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Fish fat kills cancer cells


Fatty acids from fish oils and fatty fish can destroy the power station - the mitochondria- in certain types of cancer cells, making the cells commit suicide.These are the conclusions in a new thesis that Hilde Heimli at the Institute for Nutrition Research at the University of Oslo, in Norway, presented in October 2002. The study was supported by the Norwegian Cancer Society. In her thesis, Hilde Heimli has examined how polyunsaturated omega-3 fatty acid is ingested by different leukemia/lymphoma cell lines. The researcher has examined how some types of cancer cells commit suicide in this setting, in other words programmed cell death or apoptosis.

Activated by an enzyme
If omega-3 fatty acids are to be capable of killing cancer cells, the cells have to contain a certain enzyme, that activate these certain fatty acids. Cancer cells that contain less of this enzyme do not react to fish fat.

"Polyunsaturated fatty acids from fish also can initiate a less regulated cell death called necrosis. The reason for the necrotic cell death is an increased production of reactive oxygen species in the cells. It is possible to appose this necrosis by the presence of antioxidants such as Vitamin C and E," says Hilde Heimli to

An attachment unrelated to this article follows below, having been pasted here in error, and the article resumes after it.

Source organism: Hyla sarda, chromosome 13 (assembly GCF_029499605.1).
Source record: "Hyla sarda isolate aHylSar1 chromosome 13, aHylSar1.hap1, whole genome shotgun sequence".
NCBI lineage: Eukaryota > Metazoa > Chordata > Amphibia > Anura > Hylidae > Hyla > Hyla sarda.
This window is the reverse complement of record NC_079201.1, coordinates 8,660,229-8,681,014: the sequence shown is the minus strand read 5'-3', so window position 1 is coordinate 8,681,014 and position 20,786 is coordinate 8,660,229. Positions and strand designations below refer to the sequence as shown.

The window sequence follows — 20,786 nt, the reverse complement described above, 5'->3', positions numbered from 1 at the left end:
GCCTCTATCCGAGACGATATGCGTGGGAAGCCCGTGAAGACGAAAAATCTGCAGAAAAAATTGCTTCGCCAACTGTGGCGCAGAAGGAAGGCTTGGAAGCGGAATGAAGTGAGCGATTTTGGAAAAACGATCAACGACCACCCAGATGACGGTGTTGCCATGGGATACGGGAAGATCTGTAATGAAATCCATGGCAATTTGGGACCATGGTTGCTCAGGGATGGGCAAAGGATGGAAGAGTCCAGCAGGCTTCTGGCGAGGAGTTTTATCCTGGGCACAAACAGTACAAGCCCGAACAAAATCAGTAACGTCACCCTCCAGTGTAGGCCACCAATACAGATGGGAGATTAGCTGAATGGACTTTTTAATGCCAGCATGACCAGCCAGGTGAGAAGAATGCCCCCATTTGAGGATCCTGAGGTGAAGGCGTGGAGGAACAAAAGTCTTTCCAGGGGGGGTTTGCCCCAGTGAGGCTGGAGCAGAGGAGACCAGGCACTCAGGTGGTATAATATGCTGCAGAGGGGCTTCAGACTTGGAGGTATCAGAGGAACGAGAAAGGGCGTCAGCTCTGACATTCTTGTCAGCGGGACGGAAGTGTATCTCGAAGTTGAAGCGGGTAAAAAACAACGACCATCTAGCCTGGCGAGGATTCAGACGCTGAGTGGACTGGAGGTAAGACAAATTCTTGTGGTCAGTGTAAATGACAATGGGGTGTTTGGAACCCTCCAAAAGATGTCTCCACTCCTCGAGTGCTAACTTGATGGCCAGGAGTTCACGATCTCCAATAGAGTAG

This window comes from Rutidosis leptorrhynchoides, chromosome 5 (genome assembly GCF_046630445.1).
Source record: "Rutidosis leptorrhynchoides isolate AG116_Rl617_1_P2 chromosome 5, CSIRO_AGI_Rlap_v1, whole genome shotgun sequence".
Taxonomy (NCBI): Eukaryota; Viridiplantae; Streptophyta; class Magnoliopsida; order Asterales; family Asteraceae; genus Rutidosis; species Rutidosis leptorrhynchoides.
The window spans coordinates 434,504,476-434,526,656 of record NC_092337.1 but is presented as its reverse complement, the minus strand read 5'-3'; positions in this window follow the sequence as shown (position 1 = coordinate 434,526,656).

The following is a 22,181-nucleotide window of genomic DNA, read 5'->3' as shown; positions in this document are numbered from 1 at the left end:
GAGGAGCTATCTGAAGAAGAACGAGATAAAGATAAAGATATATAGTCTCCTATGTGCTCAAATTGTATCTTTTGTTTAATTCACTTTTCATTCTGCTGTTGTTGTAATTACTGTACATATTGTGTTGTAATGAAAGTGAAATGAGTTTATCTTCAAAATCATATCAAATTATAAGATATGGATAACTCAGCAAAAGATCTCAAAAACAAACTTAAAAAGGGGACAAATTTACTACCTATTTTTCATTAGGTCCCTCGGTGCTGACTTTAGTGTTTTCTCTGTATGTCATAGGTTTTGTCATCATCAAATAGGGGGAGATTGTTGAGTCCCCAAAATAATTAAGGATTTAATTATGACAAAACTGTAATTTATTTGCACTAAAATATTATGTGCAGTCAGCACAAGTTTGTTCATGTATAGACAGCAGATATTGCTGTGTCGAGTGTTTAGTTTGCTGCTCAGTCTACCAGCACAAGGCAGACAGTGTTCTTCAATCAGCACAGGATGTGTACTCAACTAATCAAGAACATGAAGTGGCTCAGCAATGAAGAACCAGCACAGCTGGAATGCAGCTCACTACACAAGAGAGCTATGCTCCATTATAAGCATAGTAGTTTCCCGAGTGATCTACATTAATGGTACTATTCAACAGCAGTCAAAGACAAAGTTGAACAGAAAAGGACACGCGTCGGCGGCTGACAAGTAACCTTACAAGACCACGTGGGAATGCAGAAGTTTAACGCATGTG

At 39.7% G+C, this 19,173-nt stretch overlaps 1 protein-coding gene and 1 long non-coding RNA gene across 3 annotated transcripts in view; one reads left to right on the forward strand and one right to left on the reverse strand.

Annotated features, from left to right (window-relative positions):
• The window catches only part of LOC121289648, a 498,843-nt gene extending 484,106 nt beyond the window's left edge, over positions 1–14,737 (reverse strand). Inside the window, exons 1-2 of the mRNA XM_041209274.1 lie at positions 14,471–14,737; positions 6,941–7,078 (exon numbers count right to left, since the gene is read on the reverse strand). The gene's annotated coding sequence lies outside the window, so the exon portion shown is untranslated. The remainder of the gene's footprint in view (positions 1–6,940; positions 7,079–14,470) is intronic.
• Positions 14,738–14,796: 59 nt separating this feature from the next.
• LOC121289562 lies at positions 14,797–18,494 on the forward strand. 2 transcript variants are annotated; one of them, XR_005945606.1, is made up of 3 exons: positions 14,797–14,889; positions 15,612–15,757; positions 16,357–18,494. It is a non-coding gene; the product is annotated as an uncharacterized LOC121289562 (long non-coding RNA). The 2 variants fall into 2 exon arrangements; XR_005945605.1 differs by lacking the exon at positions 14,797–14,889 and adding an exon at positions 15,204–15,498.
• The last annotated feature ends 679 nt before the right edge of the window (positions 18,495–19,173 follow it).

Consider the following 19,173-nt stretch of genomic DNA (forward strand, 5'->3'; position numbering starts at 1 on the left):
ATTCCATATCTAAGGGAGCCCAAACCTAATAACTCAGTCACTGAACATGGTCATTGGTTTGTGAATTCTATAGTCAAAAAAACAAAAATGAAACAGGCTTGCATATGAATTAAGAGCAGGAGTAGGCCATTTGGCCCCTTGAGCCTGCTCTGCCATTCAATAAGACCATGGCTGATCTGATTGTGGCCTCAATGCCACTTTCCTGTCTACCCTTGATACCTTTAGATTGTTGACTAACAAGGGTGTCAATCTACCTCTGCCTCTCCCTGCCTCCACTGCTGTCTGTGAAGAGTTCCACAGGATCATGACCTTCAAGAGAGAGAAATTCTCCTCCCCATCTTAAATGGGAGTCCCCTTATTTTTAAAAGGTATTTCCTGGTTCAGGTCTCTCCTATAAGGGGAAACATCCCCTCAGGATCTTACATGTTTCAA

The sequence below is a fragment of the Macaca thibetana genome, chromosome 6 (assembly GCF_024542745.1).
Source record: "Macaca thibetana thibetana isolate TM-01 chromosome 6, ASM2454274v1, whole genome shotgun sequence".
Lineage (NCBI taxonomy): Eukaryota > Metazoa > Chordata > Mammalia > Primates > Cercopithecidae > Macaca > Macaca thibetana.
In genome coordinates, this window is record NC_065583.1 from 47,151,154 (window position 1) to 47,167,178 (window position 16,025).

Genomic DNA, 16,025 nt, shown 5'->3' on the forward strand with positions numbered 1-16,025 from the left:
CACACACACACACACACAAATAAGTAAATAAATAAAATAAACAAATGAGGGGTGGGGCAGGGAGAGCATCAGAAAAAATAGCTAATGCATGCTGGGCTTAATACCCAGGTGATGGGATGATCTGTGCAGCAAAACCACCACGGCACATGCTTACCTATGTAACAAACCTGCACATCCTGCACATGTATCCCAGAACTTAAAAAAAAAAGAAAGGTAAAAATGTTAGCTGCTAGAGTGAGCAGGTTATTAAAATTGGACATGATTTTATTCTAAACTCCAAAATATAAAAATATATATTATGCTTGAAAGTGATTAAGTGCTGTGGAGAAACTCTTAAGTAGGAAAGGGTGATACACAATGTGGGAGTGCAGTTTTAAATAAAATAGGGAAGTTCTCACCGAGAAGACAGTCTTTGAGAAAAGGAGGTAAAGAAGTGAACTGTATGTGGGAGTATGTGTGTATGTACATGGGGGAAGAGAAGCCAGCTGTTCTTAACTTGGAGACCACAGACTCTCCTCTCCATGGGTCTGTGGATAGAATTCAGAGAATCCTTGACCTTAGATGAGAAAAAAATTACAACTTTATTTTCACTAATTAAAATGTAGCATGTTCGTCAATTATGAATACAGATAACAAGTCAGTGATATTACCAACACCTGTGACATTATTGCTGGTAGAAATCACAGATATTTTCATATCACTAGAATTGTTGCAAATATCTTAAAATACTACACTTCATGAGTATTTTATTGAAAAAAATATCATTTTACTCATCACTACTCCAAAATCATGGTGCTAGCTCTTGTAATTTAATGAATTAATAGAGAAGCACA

Can prevent cancer
This work contributes to an increased understanding of how cancer cells grow and develop. This knowledge may play an important role in the prevention and treatment of certain types of cancer. Heimli’s experiments are developed from cancer cell lines – cells that originally came from leukemia patients,but she doesn’t see any reason that cancer cells of other origins shouldn’t commit suicide when exposed to fish fat.

So far - laboratory experiments
"The experiments have been done in dishes in a laboratory setting. The polyunsaturated fatty acids that are used are eicosapentaenoic acid (EPA),which are the same type as found in fatty fish or regular fish oil capsules.

The fatty acids are added to the the food given to the cancer cells in a way that is most like the body’s own process," says Heimli.

The basic knowledge from this work contributes to a larger understanding of growth regulation in cancer cells.

As a final result, one believes that this new knowledge can be used in the prevention and treatment of certain types of cancer.

If you have any questions, please contact the editorial office:

Barbara Mortensen | EurekAlert!

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